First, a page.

Tuesday, June 29, 2010

Leave The Bourbon On The Shelf

Not my personal philosophy mind you, just the title to an actual song. So, these are the shelves after loading them up. I didn't think I really had enough stuff to fill all of them but lo and behold, there is even more stuff I didn't get on there. Of course, once the base cabinet is installed a few items will go in there and that will free up some shelf space.
And yes, on that middle shelf is some very excellent Knob Creek whiskey that someone recently gave me. It's not as good though if you don't have someone to share it with.

I started out by attaching these brackets to the walls at the appropriate heights. I made these out of the little bit of leftover cypress I had. It is a beautiful wood also. They are 1 1/4" thick and 1 1/2" top to bottom. I cut the length so that the long point is about 1/4" shorter than the width of the shelf. I also think the angle cut on front just looks nicer that a square cut and doesn't give you something to poke your hand on. Not that you would really but you never know. Now, Allen talked me into sheathing the interior of the pantry with plywood instead of sheetrock and I am somewhat glad I did this. This way you can run a screw into any part of the wall; you don't have to worry about hitting a stud in order to have the screw hold. It is very important to pre-drill the holes in any small piece of wood like this and I also countersunk the holes so that the bugle head screws would sink up flush the the surface of the wood. I used something like 2 1/2" coarse-thread screws to attach these brackets to the wall.

Once I got the brackets up I simply laid in the shelves, one at a time and working from the bottom up. Starting at the bottom lets you have plenty of space to work above and not be knocking your head on a shelf or whatever. I also put two dowels along the length of the shelves, into the studs, to help support the back length but my pics of that didn't come out worth a crap. I believe I am also going to add a center bracket to each shelf though, to support the front edge.

I used these 2" trim head screws to attach the shelves to the brackets, predrilling those holes too. The trim head allows the screw to sink beneath the surface of the wood but leaves a very small, inconspicuous hole that can easily be filled if you want. These will never be seen but they were the length I needed. I used three screws in the each, evenly paced of course. I mentioned that if you have a wide board that has some cupping in it you can draw that out by installing the board with the cupped middle facing up. It is easier to draw the middle down with screws than to try to draw and keep the edges down. Screw the back of the board down first and then the middle. It sometimes helps to clamp or wedge the hump out and then run the screw in securely. When you take the clamp or wedge off the board will remain flat.

So, I was happy to get this done. At least one thing that makes me feel good. Work is fairly sucky right now, as is my personal life. I know I have a crappy attitude but I could really use a nice thing to happen now. In the meantime I'm just trying to keep putting one foot in front of the other.

* The Killers


Beatrice P. Boyd said...

Nice to see those shelves in place and yes they do fill up quickly. Thanks too for the step-by-step..not that I will be doing any shelving - leave that to Grenville!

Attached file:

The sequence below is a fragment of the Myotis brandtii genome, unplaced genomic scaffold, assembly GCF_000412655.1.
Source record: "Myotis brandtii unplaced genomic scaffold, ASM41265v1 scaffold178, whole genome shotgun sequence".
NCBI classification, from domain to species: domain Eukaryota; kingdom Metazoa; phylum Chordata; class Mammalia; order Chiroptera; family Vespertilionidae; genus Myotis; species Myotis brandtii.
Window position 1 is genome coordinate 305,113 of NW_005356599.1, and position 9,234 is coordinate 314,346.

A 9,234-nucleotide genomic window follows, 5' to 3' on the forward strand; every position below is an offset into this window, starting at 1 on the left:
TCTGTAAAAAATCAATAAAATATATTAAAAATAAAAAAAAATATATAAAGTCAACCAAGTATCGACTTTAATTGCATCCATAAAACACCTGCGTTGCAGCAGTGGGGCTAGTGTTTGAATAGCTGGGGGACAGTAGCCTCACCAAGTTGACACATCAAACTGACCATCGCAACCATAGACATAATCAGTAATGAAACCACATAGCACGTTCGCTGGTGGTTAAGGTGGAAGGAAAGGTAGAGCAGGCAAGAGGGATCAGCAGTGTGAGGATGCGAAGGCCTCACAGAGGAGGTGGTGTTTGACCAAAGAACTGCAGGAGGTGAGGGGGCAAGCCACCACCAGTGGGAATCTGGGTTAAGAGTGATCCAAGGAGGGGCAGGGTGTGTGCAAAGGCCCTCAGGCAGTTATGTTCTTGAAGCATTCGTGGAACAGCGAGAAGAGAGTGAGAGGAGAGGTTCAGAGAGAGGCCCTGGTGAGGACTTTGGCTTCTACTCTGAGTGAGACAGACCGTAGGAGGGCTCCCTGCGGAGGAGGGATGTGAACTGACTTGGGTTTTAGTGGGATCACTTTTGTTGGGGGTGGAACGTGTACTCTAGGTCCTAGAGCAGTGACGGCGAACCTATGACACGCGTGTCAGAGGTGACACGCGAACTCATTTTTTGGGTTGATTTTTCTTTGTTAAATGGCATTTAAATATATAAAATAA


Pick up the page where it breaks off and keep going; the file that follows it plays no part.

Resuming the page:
Woody said...

Ahhh...the Knob Creek! Theresa loves her Creek water. I always enjoy coming home to find her giddy ass when she has decided to play in the Creek.


edifice rex said...

Hey Beatrice! wha?? leave that to Grenville?! lol!

Hey Woody! ha! I bet you do! that's some good 'creek water'.

Floridacracker said...

I didn't even know trim screws existed.
Once again, I learn something useful here!
The cypress is beautiful and I love those clean simple shelves.

Good work!
Hope something great happens soon.

Anonymous said...

Nice looking shelves. You're right in thinking of some center support, BUT if you have any cypress (damn that is nice looking wood)try putting a strip along the back edge and another piece along the front edge. Angle the front piece to match your side supports by cambfering the top edge. Shelves have a habit of sagging at the worst places.

Ed said...

When I saw the top picture, I was thinking sag city but when I read about the dowels and the upcoming center support, I think they are perfect.

For me, a home doesn't feel like a home unless there is a well stocked pantry to go with it. I often wonder how long I could go without going to the store if I had too. My pantry isn't nearly as big but I'm guessing between that and my freezer, I could go several months, perhaps up to half a year.

edifice rex said...

Hey FC! thanks man!
I plan on doing a post soon on various fasteners; nails and screws.

Hey Grenville! well, the back edge is doweled into the wall so that will hold that but I like the clean look of an unobstructed edge, therefore I don't want to thicken the edge by adding another board. I'm thinking a slim metal bracket midway with be plenty of support and will not add visual impact.

Hey Ed! yeah, The dowels are good and with such thick boards, one center bracket should be fine.
I need to get a freezer too and then continue to stock this pantry. It is a very good thing to have one well stocked, as you say.

Jenn said...

I agree about the middle bracket. They look sharp, though. Beautiful wood.

edifice rex said...

Hey Jenn! thanks!

Tossing Pebbles in the Stream said...

It is nice to know how a skilled craftsman does a small carpentry job with care. I know know why I never became a carpenter.

edifice rex said...

Hey Philip! thanks!